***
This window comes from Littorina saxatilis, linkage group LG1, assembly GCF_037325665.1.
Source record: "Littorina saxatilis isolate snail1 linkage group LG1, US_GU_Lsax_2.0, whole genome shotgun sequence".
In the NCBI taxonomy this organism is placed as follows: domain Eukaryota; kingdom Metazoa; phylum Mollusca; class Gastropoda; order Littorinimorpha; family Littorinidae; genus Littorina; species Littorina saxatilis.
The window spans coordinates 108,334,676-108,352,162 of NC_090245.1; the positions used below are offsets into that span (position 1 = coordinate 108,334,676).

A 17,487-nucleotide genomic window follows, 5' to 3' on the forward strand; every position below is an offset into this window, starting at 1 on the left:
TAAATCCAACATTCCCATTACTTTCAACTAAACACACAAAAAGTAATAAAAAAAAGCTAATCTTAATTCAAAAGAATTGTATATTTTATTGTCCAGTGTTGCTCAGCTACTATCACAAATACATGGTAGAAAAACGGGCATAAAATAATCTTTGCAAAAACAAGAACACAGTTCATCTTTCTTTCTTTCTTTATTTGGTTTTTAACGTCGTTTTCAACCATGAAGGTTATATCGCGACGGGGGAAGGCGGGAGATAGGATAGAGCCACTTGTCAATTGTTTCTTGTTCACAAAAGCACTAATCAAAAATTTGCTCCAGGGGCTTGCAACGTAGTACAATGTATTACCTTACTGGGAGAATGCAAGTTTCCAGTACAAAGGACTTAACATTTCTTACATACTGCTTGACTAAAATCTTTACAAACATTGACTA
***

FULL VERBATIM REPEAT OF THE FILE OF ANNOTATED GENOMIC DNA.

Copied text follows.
This window comes from Littorina saxatilis, linkage group LG1, assembly GCF_037325665.1.
Source record: "Littorina saxatilis isolate snail1 linkage group LG1, US_GU_Lsax_2.0, whole genome shotgun sequence".
In the NCBI taxonomy this organism is placed as follows: domain Eukaryota; kingdom Metazoa; phylum Mollusca; class Gastropoda; order Littorinimorpha; family Littorinidae; genus Littorina; species Littorina saxatilis.
The window spans coordinates 108,334,676-108,352,162 of NC_090245.1; the positions used below are offsets into that span (position 1 = coordinate 108,334,676).

A 17,487-nucleotide genomic window follows, 5' to 3' on the forward strand; every position below is an offset into this window, starting at 1 on the left:
TAAATCCAACATTCCCATTACTTTCAACTAAACACACAAAAAGTAATAAAAAAAAGCTAATCTTAATTCAAAAGAATTGTATATTTTATTGTCCAGTGTTGCTCAGCTACTATCACAAATACATGGTAGAAAAACGGGCATAAAATAATCTTTGCAAAAACAAGAACACAGTTCATCTTTCTTTCTTTCTTTATTTGGTTTTTAACGTCGTTTTCAACCATGAAGGTTATATCGCGACGGGGGAAGGCGGGAGATAGGATAGAGCCACTTGTCAATTGTTTCTTGTTCACAAAAGCACTAATCAAAAATTTGCTCCAGGGGCTTGCAACGTAGTACAATGTATTACCTTACTGGGAGAATGCAAGTTTCCAGTACAAAGGACTTAACATTTCTTACATACTGCTTGACTAAAATCTTTACAAACATTGACTA